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2 August 2019, 11:50 | Updated: 12 August 2019, 09:52
Every week, Classic FM presenter and music expert David Mellor reviews the best new releases and re-issues from the world of classical music. This week, David picks out Miloš, Sir Andrew Davis and Glyndebourne Classics.
Sound of Silence
The backstory of the Montenegro-born, London-based classical guitarist Miloš is an extraordinary one. Born in the war torn Balkans, he made his way to London, and soon established himself as a charismatic classical guitar virtuoso, with fans all over the world.
Nothing in his backstory and record of achievement prepared us for what happened next. A hand injury, the origins of which is uncertain, has stopped him from playing for three years.
But Miloš is a toughie. He’s had to be, and now he is back with Sound of Silence, to be issued in September, the usual alluring blend of classical pieces, with arrangements of popular music by Leonard Cohen, Radiohead and others.
He is also going out on tour for the whole of autumn.
The album is worth buying (pre-order your copy here), because it’s good. It’s also worth buying to show our support for rather an extraordinary young man.
The British Line
Sir Andrew Davis (16 CDs)
Sir Andrew Davis was 75 earlier this year. The British Line box is a belated celebration, offering some outstanding recordings of the finest music from the British musical renaissance at a price that’s as cheap as chips – £36 for almost 20 hours of music on 16 CDs, all captured in excellent mid-90s sound.
There’s a complete Vaughan Williams cycle, which also finds room for most of VW’s orchestral favourites, notably, a delightful performance of the Tallis Fantasia. The lark ascends really beautifully with Tasmin Little’s radiant playing.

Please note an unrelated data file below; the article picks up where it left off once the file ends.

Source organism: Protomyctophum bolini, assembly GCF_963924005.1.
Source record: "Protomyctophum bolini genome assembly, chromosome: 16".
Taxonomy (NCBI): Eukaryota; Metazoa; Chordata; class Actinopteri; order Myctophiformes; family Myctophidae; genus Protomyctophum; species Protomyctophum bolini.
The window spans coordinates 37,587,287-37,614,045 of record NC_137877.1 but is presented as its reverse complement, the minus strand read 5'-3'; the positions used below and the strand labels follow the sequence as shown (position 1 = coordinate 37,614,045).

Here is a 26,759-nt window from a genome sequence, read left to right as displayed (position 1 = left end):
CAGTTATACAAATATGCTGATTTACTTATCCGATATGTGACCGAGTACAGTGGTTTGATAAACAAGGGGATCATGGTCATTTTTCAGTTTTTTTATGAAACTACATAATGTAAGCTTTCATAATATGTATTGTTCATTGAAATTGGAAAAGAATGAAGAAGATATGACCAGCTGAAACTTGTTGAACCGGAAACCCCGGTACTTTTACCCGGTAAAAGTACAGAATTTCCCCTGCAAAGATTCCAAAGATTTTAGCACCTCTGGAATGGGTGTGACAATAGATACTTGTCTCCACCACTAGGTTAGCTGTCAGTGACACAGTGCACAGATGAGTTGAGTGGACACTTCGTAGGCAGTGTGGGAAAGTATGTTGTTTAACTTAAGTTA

Five Elgar CDs offer the two symphonies, plus most of his orchestral music, and his underrated cantata, The Music Makers.
Stir in a top class Holst coupling of The Planets and a rarity, Edgon Heath (a tribute to Thomas Hardy), with what the Penguin Guide calls; “A spectacularly brilliant and wide ranging recording”, plus a Britten CD hailed on its last reissue as “an outstanding bargain”, and you have a box that will offer a lifetime of listening pleasure.
Wonderful also to welcome 62 pages of informative liner notes, all in English. A superb offering.
Arthaus Musik (11 DVDs)
Unusually, I’ve chosen a DVD box, for a very good reason. It reminds us of an important part of operatic history.
In the 70s, the Glyndebourne festival was on the crest of a wave working with artists of the personality of David Hockney and Sir Peter Hall, conductors of the stature of Sir John Pritchard and Bernard Haitink, and a lot of the best British and international singers queuing up to be there.
In a brave commercial decision, Southern Television, then the ITV franchise holder for the south, decided to record and relay the complete operas from Glyndebourne. Between 1972 with Verdi’s Macbeth, and 1980 with Mozart’s Seraglio, they relayed 11 operas, and here they all are on DVD.
Neither the sound nor the vision has the sharpness of a new digital recording, but there is much pleasure to be had in these well conducted, well sung, and well directed performances, of a wonderful stature.
And then, there’s the price. These 11 CDs, give you 26 hours of music, and will cost you around £55. That’s a fiver an opera. I need hardly remind you that to go to a spectacular Glyndebourne performance this summer in the best seats, would have cost you north of £200 a ticket, so this is a rather rare treat.